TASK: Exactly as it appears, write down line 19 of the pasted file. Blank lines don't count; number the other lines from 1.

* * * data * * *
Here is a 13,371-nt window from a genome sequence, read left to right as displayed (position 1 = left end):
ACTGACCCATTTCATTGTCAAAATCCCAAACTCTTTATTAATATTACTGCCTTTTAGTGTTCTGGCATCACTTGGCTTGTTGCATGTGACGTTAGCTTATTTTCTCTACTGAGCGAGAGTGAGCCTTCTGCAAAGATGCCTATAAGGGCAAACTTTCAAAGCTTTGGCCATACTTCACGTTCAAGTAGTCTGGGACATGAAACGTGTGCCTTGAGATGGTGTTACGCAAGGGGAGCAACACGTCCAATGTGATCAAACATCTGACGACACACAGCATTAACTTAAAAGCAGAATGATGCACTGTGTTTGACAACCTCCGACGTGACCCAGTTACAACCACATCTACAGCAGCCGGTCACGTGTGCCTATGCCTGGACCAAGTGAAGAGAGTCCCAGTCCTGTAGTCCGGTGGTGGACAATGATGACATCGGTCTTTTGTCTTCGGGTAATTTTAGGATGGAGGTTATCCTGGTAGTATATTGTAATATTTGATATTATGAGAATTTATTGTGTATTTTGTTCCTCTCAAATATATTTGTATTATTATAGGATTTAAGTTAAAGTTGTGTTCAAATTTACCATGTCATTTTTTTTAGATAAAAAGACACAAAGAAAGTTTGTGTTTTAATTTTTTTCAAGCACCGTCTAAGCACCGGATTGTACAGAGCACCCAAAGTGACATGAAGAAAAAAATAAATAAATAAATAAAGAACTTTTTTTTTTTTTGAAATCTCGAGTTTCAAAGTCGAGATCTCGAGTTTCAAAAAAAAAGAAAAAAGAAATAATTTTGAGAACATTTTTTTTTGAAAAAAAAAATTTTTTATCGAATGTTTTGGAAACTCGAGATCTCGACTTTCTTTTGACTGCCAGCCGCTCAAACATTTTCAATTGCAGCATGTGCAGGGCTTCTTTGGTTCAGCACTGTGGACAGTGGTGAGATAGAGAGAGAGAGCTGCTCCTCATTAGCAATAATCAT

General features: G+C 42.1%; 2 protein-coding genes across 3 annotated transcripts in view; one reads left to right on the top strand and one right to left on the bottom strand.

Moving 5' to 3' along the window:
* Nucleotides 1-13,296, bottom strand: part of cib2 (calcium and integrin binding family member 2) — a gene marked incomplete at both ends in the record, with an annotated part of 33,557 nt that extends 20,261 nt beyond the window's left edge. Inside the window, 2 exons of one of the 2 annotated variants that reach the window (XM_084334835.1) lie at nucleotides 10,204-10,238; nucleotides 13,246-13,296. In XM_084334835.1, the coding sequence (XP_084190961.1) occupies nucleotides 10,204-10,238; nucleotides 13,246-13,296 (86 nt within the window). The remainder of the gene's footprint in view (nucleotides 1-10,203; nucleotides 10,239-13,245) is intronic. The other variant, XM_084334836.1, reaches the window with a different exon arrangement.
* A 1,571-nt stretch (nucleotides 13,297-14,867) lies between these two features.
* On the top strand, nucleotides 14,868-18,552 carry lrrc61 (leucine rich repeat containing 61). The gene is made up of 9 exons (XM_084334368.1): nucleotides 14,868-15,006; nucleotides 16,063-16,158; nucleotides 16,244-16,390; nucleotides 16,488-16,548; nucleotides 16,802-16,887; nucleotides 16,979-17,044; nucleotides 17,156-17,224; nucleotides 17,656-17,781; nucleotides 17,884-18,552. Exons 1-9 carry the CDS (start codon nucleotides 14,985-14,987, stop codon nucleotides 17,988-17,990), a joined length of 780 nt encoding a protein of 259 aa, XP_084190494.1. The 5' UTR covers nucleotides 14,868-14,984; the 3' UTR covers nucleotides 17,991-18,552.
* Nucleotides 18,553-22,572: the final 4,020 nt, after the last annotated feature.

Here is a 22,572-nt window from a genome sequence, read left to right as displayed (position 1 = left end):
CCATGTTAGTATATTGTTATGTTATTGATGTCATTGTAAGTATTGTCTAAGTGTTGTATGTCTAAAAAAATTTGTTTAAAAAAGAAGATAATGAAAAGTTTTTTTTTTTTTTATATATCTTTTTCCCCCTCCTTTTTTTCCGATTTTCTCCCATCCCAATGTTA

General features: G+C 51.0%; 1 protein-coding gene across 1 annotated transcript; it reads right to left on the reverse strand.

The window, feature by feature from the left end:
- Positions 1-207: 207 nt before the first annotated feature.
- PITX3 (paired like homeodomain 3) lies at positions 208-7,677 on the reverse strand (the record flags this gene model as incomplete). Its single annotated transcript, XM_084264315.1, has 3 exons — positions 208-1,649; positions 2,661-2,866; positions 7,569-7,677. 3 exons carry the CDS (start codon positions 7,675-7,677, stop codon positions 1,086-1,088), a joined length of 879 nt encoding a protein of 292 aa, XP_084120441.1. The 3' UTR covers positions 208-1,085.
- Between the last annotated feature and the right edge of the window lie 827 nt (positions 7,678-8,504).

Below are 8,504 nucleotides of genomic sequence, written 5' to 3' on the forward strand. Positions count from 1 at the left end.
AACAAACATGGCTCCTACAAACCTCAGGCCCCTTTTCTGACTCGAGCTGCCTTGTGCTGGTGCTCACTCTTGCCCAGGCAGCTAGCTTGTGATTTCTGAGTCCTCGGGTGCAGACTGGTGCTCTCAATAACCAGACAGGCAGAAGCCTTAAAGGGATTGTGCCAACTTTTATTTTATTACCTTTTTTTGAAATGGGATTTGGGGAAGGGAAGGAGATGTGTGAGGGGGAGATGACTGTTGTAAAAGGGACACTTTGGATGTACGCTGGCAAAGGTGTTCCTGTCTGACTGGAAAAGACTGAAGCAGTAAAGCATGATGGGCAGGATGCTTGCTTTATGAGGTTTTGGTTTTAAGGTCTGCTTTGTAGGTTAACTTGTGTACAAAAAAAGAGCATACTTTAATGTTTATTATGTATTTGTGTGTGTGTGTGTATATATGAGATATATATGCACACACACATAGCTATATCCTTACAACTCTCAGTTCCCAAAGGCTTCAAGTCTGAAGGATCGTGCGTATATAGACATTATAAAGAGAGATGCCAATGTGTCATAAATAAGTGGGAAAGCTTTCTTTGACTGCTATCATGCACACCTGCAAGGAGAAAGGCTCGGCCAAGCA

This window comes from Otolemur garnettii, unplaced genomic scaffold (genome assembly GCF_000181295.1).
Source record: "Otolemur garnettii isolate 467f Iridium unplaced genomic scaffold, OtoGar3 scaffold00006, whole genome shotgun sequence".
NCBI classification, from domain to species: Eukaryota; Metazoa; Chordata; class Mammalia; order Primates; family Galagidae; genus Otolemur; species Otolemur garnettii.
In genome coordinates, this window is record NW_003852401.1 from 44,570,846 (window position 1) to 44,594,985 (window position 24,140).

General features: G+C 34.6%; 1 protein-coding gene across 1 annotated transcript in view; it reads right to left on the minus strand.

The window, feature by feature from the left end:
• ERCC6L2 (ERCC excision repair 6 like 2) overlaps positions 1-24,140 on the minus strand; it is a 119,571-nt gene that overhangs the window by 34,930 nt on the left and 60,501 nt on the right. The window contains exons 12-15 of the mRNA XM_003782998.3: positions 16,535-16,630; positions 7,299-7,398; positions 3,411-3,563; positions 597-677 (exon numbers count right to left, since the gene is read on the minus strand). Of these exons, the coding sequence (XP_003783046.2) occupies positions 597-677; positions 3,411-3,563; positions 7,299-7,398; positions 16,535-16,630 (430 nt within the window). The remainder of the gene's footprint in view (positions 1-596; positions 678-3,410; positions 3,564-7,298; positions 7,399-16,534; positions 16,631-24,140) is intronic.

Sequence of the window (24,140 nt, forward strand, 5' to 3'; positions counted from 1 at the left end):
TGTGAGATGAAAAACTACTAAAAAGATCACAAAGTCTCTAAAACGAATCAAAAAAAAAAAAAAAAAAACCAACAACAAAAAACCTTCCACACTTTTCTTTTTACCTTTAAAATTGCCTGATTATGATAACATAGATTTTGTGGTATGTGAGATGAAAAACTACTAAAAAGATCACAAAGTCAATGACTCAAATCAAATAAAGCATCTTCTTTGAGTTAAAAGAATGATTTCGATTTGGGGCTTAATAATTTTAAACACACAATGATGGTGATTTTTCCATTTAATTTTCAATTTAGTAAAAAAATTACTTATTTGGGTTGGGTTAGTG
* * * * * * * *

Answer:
Source record: "Otolemur garnettii isolate 467f Iridium unplaced genomic scaffold, OtoGar3 scaffold00006, whole genome shotgun sequence".